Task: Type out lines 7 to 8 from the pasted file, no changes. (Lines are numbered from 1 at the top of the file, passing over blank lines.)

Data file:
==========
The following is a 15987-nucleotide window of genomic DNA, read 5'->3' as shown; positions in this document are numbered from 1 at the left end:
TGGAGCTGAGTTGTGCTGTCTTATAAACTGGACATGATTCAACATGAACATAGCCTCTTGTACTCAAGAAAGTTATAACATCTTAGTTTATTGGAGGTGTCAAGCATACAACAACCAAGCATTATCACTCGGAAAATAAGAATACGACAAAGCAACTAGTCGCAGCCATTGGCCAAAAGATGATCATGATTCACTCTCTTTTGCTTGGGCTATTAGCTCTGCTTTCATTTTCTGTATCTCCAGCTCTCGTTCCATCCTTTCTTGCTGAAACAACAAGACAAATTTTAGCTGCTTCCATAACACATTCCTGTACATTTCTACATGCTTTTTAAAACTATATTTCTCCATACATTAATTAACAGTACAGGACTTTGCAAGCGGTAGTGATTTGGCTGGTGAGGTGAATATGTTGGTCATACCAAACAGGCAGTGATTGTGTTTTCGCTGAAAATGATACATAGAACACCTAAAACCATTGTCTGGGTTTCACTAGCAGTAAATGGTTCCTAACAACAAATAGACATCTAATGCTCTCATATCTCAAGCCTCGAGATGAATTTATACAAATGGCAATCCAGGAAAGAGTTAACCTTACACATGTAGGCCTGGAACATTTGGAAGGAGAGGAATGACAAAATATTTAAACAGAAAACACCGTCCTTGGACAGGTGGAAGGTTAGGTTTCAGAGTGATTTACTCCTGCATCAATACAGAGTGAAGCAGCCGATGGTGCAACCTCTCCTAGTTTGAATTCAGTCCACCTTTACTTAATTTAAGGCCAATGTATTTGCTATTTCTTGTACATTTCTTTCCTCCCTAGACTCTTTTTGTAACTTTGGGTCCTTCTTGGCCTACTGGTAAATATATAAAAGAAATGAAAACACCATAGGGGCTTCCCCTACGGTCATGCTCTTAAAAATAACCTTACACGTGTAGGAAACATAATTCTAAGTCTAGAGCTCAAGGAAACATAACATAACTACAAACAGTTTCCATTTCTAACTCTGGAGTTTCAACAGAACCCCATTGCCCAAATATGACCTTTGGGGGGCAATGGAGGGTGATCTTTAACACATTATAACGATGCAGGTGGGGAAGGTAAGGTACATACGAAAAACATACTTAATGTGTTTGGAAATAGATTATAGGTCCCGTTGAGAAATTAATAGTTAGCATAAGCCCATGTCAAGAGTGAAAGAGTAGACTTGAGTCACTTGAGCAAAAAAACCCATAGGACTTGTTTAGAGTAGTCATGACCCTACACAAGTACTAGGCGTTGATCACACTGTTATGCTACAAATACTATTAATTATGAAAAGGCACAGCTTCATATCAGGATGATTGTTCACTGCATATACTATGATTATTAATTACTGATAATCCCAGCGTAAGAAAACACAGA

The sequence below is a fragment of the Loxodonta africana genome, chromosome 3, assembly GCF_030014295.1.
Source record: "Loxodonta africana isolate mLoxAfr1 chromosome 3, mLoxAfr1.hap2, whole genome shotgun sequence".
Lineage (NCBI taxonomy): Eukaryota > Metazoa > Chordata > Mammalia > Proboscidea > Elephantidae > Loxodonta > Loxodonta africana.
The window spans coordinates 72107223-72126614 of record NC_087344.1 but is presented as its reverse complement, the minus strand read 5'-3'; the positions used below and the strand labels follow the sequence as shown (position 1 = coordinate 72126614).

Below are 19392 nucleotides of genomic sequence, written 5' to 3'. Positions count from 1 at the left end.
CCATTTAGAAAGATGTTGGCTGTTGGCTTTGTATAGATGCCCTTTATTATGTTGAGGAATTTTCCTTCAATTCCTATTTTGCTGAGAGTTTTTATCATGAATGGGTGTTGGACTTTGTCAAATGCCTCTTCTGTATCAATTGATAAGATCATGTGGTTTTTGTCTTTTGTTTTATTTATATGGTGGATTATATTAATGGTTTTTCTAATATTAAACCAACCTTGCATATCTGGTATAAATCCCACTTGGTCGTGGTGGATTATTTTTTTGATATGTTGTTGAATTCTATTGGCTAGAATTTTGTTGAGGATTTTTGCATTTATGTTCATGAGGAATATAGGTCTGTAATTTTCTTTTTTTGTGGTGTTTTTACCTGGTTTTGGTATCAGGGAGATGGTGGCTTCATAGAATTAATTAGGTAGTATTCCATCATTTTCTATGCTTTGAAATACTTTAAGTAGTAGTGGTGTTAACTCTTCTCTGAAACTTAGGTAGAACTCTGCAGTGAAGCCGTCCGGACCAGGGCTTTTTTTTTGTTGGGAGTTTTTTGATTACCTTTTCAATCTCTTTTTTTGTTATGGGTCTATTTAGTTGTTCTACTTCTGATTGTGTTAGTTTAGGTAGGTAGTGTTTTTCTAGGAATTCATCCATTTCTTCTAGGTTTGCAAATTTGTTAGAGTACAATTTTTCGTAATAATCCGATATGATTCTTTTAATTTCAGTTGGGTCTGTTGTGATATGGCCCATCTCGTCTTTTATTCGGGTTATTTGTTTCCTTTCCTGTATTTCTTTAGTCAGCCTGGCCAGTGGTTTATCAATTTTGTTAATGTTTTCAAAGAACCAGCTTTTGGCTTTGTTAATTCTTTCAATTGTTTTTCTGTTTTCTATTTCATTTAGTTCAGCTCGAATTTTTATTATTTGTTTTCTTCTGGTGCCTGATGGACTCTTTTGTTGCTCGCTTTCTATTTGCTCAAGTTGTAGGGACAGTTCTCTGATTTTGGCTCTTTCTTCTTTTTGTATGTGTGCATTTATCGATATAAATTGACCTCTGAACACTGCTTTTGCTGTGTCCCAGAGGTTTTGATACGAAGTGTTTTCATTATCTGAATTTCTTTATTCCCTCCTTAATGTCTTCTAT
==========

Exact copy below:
Below are 19392 nucleotides of genomic sequence, written 5' to 3'. Positions count from 1 at the left end.
CCATTTAGAAAGATGTTGGCTGTTGGCTTTGTATAGATGCCCTTTATTATGTTGAGGAATTTTCCTTCAATTCCTATTTTGCTGAGAGTTTTTATCATGAATGGGTGTTGGACTTTGTCAAATGCCTCTTCTGTATCAATTGATAAGATCATGTGGTTTTTGTCTTTTGTTTTATTTATATGGTGGATTATATTAATGGTTTTTCTAATATTAAACCAACCTTGCATATCTGGTATAAATCCCACTTGGTCGTGGTGGATTATTTTTTTGATATGTTGTTGAATTCTATTGGCTAGAATTTTGTTGAGGATTTTTGCATTTATGTTCATGAGGAATATAGGTCTGTAATTTTCTTTTTTTGTGGTGTTTTTACCTGGTTTTGGTATCAGGGAGATGGTGGCTTCATAGAATTAATTAGGTAGTATTCCATCATTTTCTATGCTTTGAAATACTTTAAGTAGTAGTGGTGTTAACTCTTCTCTGAAACTTAGGTAGAACTCTGCAGTGAAGCCGTCCGGACCAGGGCTTTTTTTTTGTTGGGAGTTTTTTGATTACCTTTTCAATCTCTTTTTTTGTTATGGGTCTATTTAGTTGTTCTACTTCTGATTGTGTTAGTTTAGGTAGGTAGTGTTTTTCTAGGAATTCATCCATTTCTTCTAGGTTTGCAAATTTGTTAGAGTACAATTTTTCGTAATAATCCGATATGATTCTTTTAATTTCAGTTGGGTCTGTTGTGATATGGCCCATCTCGTCTTTTATTCGGGTTATTTGTTTCCTTTCCTGTATTTCTTTAGTCAGCCTGGCCAGTGGTTTATCAATTTTGTTAATGTTTTCAAAGAACCAGCTTTTGGCTTTGTTAATTCTTTCAATTGTTTTTCTGTTTTCTATTTCATTTAGTTCAGCTCGAATTTTTATTATTTGTTTTCTTCTGGTGCCTGATGGACTCTTTTGTTGCTCGCTTTCTATTTGCTCAAGTTGTAGGGACAGTTCTCTGATTTTGGCTCTTTCTTCTTTTTGTATGTGTGCATTTATCGATATAAATTGACCTCTGAACACTGCTTTTGCTGTGTCCCAGAGGTTTTGATACGAAGTGTTTTCATTATCTGAATTTCTTTATTCCCTCCTTAATGTCTTCTAT